"Your memo suggests that Congress is powerless to stop a president who is going to conduct an unauthorized war," observed Senator Leahy during Roberts's September 2005 confirmation hearings. "You're saying you don't want to concede any ability to let Congress stop a war."

"Do we have the power to terminate a war?" persisted Leahy (whose zeal to restrain the imperial presidency dimmed perceptibly after January 20, 2009). "We have the power to declare war. Do we have the power to terminate war?"

Roberts took refuge in dissimulation:

"Senator, that's a question that I don't think can be answered in the abstract. You need to know the particular circumstances and exactly what the facts are and what the legislation would be like.... The argument on the executive side will rely on authority as commander in chief and whatever authorities derive from that."

Of course, under the Constitution -- which, admittedly, has no tangible relationship to the exercise of governmental power in our current system -- all of the president's war powers are derivative. This includes his temporary role as commander-in-chief of the U.S. government's military forces when called into service by Congress, which has the sole and exclusive power to declare war and to issue regulations governing the military.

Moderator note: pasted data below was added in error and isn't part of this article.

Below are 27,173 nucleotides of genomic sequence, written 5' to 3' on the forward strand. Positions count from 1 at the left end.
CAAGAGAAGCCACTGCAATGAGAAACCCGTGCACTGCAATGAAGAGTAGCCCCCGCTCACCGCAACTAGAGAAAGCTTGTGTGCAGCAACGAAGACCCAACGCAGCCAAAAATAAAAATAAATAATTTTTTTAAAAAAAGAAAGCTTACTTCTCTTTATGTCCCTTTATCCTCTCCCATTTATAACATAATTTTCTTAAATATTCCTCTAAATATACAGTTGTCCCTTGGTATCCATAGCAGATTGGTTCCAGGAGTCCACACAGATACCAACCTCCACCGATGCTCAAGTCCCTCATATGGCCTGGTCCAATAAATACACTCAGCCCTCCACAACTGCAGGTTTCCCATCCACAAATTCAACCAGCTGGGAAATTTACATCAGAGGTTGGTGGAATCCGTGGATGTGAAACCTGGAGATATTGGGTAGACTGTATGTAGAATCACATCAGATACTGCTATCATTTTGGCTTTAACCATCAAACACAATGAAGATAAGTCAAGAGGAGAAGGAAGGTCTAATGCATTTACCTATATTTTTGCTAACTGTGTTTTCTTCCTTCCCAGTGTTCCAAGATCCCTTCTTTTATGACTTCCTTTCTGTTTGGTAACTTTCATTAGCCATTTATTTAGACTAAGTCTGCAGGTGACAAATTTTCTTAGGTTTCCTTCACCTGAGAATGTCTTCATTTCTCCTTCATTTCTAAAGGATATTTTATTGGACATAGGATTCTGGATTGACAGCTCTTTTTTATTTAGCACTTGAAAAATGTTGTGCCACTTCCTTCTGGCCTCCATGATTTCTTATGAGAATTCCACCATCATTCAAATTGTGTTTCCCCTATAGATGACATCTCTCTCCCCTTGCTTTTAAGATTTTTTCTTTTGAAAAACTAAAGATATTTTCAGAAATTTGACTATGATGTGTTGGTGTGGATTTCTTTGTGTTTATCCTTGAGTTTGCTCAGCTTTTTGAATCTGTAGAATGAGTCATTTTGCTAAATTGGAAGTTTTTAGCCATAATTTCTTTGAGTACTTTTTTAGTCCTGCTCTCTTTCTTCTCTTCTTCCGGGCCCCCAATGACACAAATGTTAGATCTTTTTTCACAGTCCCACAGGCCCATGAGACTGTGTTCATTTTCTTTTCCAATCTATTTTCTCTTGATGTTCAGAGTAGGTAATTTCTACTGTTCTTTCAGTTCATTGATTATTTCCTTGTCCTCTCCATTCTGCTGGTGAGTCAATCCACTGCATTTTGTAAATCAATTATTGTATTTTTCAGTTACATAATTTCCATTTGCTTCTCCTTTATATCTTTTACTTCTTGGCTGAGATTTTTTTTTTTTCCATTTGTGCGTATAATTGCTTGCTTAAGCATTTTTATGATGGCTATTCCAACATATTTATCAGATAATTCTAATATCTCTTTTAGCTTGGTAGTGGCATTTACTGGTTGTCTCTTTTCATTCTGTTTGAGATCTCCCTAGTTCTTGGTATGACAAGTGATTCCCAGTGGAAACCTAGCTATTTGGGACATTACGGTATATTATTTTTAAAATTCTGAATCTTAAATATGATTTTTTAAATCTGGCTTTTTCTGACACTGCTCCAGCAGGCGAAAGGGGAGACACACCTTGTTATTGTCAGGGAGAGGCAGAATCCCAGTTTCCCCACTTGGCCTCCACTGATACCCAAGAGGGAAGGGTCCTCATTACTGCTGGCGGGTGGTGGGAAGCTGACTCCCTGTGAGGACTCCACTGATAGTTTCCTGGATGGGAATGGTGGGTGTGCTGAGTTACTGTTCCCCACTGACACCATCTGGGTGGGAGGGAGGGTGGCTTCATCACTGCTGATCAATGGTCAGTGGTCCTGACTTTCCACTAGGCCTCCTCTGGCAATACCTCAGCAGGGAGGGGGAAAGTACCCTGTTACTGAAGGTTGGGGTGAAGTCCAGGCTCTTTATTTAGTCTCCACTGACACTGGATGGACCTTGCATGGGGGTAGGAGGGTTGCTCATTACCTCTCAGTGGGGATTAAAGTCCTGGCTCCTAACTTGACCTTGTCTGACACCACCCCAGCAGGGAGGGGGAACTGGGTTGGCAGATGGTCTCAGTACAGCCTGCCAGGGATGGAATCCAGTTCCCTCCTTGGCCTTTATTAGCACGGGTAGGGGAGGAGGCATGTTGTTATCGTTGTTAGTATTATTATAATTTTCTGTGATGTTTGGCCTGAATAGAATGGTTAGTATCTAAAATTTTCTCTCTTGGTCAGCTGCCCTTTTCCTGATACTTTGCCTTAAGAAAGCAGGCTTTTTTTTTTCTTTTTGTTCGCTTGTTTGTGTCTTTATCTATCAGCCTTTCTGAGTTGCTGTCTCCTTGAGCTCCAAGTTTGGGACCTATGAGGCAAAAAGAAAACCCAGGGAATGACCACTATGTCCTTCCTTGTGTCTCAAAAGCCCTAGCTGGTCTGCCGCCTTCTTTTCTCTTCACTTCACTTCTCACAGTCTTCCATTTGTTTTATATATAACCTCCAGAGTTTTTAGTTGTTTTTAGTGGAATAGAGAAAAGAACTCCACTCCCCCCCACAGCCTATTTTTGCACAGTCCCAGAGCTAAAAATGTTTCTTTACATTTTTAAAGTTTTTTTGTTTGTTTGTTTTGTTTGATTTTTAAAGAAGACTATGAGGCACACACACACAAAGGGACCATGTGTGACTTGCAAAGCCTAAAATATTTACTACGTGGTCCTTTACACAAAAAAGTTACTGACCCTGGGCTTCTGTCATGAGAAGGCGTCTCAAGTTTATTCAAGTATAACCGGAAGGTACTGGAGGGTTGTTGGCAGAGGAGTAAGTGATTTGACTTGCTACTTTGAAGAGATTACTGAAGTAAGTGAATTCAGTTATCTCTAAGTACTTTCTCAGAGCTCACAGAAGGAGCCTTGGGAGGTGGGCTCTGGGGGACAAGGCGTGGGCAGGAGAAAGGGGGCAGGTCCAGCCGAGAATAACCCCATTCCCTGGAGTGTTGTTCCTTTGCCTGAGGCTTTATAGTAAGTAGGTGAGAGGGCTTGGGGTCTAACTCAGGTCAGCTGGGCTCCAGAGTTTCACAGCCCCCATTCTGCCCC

That's what the Constitution says on the matter. However, Roberts -- like all other proponents of Fuhrerprinzip -- insists that the president's war powers are "not limited by checks and controls," as the definitive expression of that doctrine put it (albeit in the original German). In fact, the Bush administration -- building on a string of precedents going back to the Vietnam War -- actually held that the president has the authority to spend un-allocated funds to continue military operations even after Congress refuses to continue appropriating money for a war.

In 2007, Congress and the White House were at loggerheads over a "supplemental" spending bill to fund the wars in Iraq and Afghanistan. Insisting that "We expect there to be no strings on our commanders," Bush threatened to veto a spending measure that called for an end to the Iraq war by no later than September 2008. 

As the impasse deepened, a fascinating proposal was offered by economics pundit Stan Collender, an executive vice president for the PR firm Burson-Marsteller -- which received some very lucrative Iraq War agitprop contracts (and, appropriately, has made a fortune  sanitizing some of the world's most hideous dictatorships). Writing in the National Journal, Collender suggested that the administration could invoke the "Feed and Forage Act of 1861" in order to permit the Pentagon to continue procuring war materiel in the absence of an actual congressional appropriation.